Alexander Payne’s latest project, Downsizing, has remained shrouded in mystery until Wednesday, when the Venice Film Festival lifted the veil on the American auteur’s sci-fi satire to largely positive critical acclaim.
The film — which Payne previously told EW is a dramatic comedy that blends hues of Netflix’s Black Mirror anthology series and inspiration from filmmakers like Hal Ashby and Robert Altman — follows a couple (Matt Damon and Kristen Wiig) who decide to shrink themselves down to mere inches tall, a process honed by scientists in an effort to minimize humanity’s impact on the globe over the next two-to-three-hundred years.
Though Payne has said the film touches on issues of immigration and the environment, many critics have noted the project as a timely release amid a turbulent social and political climate.
“Downsizing is a wonderfully outsized movie for these times if there ever was one,” The Hollywood Reporter‘s Todd McCarthy writes. “Alexander Payne has taken a conceit heretofore used for gag-oriented sci-fi and comedy, that of shrinking human beings down to the size of a finger, and breathtakingly transformed it into a way of addressing the planet’s overriding long-term issue. Captivating, funny and possessed of a surprise-filled zig-zag structure that makes it impossible to anticipate where it’s headed, this is a deeply humane film that, like the best Hollywood classics, feels both entirely of its moment and timeless. It was a risky roll of the dice, but one that hits the creative jackpot.”
He continues: “The rare director who has never made a bad film, Payne has now arguably created his best one with a work that easily accommodates many moods, flavors, intentions and ambitions.”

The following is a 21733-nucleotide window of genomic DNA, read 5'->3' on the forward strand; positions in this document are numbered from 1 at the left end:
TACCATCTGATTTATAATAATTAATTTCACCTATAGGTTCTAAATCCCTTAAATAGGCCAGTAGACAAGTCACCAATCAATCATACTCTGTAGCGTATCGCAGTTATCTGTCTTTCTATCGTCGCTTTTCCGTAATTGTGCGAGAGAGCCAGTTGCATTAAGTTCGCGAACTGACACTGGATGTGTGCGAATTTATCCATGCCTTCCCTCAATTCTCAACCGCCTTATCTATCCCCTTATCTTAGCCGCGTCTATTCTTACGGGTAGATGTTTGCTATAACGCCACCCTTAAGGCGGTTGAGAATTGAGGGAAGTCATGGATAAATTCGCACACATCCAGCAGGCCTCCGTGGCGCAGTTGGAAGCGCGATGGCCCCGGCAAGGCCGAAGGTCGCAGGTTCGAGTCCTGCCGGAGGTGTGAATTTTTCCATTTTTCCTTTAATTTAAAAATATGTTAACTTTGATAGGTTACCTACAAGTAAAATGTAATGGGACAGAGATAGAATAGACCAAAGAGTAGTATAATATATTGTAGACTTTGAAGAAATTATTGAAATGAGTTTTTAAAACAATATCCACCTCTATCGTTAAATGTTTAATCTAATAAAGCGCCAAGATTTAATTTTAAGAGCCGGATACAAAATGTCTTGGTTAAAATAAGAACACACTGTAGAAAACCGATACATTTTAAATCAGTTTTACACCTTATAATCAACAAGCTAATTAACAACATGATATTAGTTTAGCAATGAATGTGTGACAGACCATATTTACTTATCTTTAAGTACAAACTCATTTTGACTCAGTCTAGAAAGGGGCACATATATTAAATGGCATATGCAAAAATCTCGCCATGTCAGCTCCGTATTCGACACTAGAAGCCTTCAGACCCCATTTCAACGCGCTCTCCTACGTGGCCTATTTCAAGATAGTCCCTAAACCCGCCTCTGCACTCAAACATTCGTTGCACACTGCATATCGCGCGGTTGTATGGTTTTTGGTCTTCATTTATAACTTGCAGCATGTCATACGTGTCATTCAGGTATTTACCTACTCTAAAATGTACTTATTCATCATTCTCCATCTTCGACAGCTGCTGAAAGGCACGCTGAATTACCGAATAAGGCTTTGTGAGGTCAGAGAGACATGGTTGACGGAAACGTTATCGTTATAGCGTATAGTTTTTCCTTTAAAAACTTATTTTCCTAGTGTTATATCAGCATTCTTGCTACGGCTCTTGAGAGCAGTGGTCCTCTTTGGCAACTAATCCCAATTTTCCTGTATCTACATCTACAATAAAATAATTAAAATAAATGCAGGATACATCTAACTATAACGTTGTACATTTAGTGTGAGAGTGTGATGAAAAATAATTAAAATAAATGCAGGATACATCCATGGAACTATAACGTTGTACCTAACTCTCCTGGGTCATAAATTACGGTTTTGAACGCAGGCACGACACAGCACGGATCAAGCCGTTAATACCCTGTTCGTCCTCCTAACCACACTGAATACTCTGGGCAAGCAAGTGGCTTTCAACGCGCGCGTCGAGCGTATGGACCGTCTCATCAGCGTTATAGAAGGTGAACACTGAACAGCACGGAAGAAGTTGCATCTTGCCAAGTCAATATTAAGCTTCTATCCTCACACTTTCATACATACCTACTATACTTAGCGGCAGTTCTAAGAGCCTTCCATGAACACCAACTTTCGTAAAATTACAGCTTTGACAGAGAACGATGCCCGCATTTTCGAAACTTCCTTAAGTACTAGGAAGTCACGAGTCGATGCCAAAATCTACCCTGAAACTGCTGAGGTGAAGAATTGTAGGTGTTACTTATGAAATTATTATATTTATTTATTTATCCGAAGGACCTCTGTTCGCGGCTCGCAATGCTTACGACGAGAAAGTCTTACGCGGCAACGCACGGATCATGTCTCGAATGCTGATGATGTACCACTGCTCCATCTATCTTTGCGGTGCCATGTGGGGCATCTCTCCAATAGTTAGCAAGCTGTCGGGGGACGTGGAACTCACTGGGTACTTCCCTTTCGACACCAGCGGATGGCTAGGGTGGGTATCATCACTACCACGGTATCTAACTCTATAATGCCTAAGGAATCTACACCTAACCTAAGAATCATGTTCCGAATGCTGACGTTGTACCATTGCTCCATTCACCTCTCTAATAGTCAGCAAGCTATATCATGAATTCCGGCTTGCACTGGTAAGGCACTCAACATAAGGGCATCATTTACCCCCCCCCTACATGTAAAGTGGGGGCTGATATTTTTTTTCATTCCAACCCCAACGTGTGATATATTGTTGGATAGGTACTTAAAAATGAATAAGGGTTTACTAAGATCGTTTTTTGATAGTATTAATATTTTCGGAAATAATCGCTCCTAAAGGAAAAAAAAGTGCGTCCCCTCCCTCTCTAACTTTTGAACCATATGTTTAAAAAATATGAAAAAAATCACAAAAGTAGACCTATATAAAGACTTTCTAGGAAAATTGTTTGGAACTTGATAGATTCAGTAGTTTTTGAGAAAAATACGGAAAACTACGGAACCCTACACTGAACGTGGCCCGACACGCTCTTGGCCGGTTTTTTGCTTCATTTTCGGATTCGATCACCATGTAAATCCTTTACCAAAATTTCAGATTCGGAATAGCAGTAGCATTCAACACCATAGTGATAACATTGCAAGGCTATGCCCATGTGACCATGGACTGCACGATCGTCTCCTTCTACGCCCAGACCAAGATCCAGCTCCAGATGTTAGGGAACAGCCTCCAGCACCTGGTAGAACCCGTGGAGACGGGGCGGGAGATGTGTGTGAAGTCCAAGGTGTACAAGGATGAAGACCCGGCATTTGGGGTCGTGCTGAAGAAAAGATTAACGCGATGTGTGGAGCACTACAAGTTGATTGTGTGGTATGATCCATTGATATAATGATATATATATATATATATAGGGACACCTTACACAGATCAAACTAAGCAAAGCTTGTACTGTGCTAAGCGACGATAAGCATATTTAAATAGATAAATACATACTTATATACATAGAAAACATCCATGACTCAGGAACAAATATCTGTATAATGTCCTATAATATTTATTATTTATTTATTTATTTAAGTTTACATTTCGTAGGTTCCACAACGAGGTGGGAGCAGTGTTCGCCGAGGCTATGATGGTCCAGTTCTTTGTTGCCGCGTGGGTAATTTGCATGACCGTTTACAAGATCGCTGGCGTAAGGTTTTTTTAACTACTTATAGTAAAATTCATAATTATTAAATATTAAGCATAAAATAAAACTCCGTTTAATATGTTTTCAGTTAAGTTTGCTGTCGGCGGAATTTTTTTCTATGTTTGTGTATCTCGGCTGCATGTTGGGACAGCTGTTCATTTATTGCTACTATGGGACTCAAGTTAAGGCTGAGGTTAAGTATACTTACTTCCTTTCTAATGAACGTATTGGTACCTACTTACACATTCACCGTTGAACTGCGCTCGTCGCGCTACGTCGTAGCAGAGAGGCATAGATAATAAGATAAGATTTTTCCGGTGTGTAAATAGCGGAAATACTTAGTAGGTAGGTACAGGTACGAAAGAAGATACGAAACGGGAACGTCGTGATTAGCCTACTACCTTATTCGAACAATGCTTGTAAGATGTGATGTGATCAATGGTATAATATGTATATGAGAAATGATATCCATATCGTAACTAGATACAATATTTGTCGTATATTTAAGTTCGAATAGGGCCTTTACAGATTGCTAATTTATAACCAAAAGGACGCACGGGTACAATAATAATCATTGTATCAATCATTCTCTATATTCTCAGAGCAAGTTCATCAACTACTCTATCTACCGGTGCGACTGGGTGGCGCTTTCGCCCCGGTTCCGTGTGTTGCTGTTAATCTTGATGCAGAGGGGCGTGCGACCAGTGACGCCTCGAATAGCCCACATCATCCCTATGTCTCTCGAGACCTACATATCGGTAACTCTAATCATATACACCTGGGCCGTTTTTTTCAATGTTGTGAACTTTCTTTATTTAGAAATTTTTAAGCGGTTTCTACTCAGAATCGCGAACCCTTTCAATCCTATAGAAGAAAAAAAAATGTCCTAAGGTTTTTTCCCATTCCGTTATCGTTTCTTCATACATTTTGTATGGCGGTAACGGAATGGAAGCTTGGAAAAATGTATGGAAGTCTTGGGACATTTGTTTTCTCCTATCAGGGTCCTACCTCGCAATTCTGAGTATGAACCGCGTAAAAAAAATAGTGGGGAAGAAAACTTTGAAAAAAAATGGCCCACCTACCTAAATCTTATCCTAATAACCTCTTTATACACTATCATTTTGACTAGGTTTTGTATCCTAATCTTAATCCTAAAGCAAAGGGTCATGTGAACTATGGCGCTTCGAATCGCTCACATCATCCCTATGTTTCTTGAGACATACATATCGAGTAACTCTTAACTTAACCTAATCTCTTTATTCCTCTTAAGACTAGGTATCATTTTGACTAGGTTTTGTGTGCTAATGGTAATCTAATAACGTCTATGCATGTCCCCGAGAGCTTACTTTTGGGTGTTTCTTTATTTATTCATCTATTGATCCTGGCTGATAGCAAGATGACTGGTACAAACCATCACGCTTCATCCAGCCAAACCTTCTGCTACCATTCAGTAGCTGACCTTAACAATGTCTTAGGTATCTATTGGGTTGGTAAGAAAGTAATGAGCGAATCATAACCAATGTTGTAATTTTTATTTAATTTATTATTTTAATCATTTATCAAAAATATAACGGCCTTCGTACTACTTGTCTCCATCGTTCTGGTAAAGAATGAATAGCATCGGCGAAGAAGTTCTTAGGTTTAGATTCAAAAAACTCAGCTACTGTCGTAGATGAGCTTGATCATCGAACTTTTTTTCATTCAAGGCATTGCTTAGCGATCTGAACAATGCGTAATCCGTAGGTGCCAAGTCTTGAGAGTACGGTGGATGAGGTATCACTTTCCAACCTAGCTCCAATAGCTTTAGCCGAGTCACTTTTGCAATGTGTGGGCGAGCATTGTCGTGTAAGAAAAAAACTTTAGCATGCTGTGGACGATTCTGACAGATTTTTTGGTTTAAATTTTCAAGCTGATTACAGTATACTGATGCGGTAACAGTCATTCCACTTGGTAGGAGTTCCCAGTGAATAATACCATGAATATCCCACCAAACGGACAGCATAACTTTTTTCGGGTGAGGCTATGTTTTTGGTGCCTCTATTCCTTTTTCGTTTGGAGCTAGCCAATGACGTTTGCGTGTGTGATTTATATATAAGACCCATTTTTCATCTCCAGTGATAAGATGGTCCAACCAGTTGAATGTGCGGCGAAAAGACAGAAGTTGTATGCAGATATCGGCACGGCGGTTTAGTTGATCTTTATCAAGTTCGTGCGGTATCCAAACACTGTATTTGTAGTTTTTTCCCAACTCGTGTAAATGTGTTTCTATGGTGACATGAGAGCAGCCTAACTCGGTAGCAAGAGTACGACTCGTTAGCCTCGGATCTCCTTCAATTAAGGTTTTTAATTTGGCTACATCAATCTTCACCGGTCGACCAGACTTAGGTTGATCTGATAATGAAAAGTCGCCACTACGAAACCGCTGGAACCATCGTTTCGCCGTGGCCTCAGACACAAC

A two-time winner and seven-time Oscar nominee, Payne typically unleashes his projects at high profile international festivals ahead of fruitful awards bids, particularly at Cannes (Nebraska, About Schmidt) and TIFF (The Descendants, Sideways), with nearly all of his directorial efforts, starting with Election, landing Oscar nods in their respective years of release. Downsizing — particularly its cast — could be heading toward a similar fate.
While Damon is drawing positive notices for his leading role, reviews also indicate Inherent Vice actress Hong Chau, whose character is described by Collider‘s Brian Formo as “a second hero amongst bad humans” in the shrunken-down world, with “different reasons for wanting to help others” that “lights the way for the rest of the film,” is also poised for a potential breakout in the Best Supporting Actress category. Chau’s performance here has being labeled a standout in the star-heavy production, which also features Laura Dern (her first time working with Payne since Citizen Ruth), Jason Sudeikis, Neil Patrick Harris, Niecy Nash, Margo Martindale, and Udo Kier.
“Hong Chau’s performance is remarkable,” Owen Gleiberman says in his review for Variety. “She starts off as a borderline stereotype — a bitter refugee spitting venom in broken English — and then melts into the film’s most surprising character.”
With fall festival slots slated in Toronto and presumably Telluride (the film is listed as a Canadian premiere on TIFF’s website, and Telluride won’t announce its lineup until the hours before the festival kicks off this weekend), Downsizing — which Payne and Taylor initially began writing roughly a decade ago — could make even more waves if it carries its momentum through the precursor circuit, especially if it nabs more reviews like Xan Brooks’ five-star rave for The Guardian.